When Patty Lebens was hired as the HR manager for PMT Corporation, a medical supplies provider in Chanhassen, she quickly realized that the company had a thing against women and people older than 40.
Though many qualified women would pass through with job applications in hand, hoping to land a spot on the sales team, they were never offered positions. All of PMT’s sales reps were young men.
That was how PMT President Alfred Iversen wanted it, according to a complaint Lebens filed with the Equal Employment Opportunity Commission (EEOC). Iversen would tell HR that “Women in sales is a 100 percent fail,” she said. He would rail that women “are a failure at travel” because they needed to be chaperoned on the road. Iversen would then order their applications destroyed.
Iversen was just as bad when it came to older applicants, according to the EEOC lawsuit. He told HR to screen resumes by age. If age wasn’t clear, he told them to turn away applicants with college graduation dates more than 10 years prior.
PMT’s staff stats were damning. From 2007 to the end of 2010, PMT hired at least 70 people as sales reps, not a single woman among them. That wasn’t for a lack of qualified female sales professionals though – the company’s zero rate of women hires was totally out of line with industry standards in the medical supplies field.
After the EEOC told Iversen that it had received complaints about gender and age discrimination at PMT, Iversen added a few women to his sales team – two in 2011 and another in 2012 for a total of three out of 120 salespeople. But behind closed doors, he started “making a constant barrage of threats to retaliate against the unidentified source” of the charges, according to the suit.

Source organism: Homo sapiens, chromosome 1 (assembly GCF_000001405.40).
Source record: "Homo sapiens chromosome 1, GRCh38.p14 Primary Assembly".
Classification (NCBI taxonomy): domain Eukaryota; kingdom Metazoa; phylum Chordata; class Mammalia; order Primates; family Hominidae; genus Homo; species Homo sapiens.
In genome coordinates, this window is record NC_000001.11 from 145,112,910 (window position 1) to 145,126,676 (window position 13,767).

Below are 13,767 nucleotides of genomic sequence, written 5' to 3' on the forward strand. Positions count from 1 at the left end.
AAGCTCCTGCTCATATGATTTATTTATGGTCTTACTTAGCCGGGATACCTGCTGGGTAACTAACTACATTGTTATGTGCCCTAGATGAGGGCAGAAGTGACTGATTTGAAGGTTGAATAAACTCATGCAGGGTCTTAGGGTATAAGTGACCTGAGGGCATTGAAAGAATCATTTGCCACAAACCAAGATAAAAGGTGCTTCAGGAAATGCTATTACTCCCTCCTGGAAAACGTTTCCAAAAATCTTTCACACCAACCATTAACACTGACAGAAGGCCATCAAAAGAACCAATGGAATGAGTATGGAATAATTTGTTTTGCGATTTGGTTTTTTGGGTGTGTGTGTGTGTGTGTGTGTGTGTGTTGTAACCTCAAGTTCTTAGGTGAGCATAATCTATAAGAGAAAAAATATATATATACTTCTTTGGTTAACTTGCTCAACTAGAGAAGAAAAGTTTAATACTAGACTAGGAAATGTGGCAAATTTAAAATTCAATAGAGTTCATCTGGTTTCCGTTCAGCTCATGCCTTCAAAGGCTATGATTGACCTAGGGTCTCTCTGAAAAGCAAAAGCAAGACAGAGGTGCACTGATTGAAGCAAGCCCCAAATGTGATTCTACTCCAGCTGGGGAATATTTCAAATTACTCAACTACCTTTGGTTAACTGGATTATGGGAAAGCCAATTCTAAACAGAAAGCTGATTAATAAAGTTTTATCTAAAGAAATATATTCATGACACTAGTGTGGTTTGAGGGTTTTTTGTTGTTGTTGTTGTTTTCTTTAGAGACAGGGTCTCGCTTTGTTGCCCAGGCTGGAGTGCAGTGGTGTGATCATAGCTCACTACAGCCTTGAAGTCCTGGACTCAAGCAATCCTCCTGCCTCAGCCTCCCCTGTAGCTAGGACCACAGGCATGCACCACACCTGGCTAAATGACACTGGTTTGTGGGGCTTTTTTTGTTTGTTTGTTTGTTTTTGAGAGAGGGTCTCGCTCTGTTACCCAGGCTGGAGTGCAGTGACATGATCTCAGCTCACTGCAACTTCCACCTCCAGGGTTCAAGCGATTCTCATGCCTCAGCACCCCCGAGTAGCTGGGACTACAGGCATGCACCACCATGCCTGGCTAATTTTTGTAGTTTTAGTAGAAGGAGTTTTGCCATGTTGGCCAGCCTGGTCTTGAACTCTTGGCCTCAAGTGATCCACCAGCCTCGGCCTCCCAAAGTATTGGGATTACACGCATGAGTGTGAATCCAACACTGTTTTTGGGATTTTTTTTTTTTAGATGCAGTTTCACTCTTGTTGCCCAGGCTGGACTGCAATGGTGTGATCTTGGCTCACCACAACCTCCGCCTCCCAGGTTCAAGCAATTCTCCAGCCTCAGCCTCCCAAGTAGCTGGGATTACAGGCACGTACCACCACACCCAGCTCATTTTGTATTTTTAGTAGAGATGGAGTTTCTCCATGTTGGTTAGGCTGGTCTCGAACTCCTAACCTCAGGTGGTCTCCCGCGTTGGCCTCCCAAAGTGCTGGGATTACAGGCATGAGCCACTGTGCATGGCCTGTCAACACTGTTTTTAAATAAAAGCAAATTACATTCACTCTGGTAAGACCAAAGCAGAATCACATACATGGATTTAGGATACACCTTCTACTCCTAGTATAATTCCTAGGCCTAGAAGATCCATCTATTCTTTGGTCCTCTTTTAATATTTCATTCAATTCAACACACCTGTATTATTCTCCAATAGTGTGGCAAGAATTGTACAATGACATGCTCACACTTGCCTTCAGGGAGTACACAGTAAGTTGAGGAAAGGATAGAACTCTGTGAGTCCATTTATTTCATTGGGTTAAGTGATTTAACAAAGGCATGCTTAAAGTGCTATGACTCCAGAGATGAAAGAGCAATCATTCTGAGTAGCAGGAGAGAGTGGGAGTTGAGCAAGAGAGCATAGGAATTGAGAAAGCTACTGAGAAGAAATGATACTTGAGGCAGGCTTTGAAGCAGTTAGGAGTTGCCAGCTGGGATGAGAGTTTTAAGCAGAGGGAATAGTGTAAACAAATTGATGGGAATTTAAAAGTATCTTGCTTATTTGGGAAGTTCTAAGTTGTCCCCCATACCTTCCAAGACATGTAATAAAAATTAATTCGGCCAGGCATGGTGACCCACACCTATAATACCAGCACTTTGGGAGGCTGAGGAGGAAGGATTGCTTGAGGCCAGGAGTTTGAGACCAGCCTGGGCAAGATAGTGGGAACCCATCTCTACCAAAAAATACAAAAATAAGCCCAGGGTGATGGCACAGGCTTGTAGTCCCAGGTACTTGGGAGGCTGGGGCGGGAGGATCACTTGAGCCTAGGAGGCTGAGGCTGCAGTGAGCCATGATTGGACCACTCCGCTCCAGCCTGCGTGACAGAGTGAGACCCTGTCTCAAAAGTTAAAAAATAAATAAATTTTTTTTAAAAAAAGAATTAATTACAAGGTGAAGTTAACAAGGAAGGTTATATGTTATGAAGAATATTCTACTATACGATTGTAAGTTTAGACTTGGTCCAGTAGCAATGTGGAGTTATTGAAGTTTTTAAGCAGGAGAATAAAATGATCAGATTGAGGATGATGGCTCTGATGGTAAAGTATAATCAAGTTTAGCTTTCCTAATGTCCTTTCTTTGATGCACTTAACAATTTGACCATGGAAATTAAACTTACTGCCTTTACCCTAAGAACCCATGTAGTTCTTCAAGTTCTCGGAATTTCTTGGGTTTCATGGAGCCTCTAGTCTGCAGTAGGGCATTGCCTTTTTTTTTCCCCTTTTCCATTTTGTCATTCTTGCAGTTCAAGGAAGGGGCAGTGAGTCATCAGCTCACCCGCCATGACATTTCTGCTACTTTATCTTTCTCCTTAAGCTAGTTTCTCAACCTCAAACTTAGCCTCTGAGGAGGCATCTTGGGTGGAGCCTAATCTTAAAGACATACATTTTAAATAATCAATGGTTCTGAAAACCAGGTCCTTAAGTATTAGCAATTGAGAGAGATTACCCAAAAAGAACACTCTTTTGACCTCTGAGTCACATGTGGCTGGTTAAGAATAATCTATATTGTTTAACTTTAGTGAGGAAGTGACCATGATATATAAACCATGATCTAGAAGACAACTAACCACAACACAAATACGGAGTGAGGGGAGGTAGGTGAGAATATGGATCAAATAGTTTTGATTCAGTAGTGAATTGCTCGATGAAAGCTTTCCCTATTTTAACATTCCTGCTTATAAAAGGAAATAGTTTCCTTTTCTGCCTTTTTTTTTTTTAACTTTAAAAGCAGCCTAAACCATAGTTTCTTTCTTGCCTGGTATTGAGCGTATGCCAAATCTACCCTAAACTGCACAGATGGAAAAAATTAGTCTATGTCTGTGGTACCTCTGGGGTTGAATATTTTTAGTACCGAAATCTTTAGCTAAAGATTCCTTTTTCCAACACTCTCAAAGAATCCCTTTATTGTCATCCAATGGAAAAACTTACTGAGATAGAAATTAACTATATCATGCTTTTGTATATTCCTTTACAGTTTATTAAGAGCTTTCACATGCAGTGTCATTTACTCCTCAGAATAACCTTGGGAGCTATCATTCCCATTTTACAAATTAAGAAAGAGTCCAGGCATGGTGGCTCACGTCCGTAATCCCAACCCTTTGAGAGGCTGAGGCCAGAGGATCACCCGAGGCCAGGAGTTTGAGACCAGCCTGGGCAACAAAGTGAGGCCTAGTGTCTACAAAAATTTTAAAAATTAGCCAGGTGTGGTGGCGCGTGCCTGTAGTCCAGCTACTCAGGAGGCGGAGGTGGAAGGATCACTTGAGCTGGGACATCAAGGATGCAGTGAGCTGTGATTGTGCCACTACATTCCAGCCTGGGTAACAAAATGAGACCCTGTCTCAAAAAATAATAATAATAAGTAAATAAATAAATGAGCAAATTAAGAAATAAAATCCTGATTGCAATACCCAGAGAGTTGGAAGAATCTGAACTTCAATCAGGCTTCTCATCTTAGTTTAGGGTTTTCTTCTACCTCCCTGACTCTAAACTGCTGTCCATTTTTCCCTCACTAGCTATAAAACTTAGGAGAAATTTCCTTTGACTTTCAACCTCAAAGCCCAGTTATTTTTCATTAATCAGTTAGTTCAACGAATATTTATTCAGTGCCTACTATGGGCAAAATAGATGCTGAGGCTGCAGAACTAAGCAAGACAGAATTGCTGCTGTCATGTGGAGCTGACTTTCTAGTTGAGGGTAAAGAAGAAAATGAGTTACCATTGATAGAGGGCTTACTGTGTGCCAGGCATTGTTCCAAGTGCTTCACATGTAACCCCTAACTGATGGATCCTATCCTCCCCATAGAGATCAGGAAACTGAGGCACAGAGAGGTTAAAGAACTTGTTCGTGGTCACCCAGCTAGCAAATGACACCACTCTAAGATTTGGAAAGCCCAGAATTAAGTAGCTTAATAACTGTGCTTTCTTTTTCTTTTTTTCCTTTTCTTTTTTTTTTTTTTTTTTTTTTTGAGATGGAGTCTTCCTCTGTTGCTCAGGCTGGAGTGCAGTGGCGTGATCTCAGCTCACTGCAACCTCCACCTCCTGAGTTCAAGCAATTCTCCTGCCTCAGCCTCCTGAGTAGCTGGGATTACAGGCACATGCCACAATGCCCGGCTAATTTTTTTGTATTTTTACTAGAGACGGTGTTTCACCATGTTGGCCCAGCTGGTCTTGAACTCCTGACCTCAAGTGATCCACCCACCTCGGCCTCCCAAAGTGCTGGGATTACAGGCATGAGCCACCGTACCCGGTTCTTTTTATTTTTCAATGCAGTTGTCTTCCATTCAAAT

Lebens quit in October 2010 after working only a few months at PMT, because her work environment had become impossible. Eventually, the EEOC decided to sue PMT, and Lebens was revealed as the main whistleblower.
Iversen immediately ordered his new HR manager, Luke Wetterlin, to call the Carver County Sheriff’s Office and accuse Lebens of stealing $1,864.89 from the company. Wetterlin alleged that Lebens signed up for health insurance while at PMT, but never paid for it.
When an investigator threatened felony charges against Lebens, she quickly produced letters from PMT proving that she had paid for her health insurance. PMT withheld her entire final paycheck to cover what she owed the company, and had in fact stolen $100 of paid vacation wages from her.
The Carver County Sheriff’s Office eventually decided that PMT’s complaint was pointless, but Lebens said the small investigation embarrassed, humiliated, and frightened her.
“Lebens’ fear was based on her experience working for PMT President Alfred Iversen, whom she knew to be quick to anger, exhibit erratic and threatening behavior, and to carry a gun,” according to the EEOC suit. “For his protection, Lebens sent her son away from home to stay with relatives for a time.”
In addition to discrimination and retaliation, EEOC accused PMT of failing to keep records of all its applicants for up to one year as required by law, in an attempt to cover its ass.
PMT did not respond for comment. It settled the complaint on Monday for $1,020,000, which will be split between Lebens and all the women and people over the age of 40 who applied to PMT between 2007 and 2016.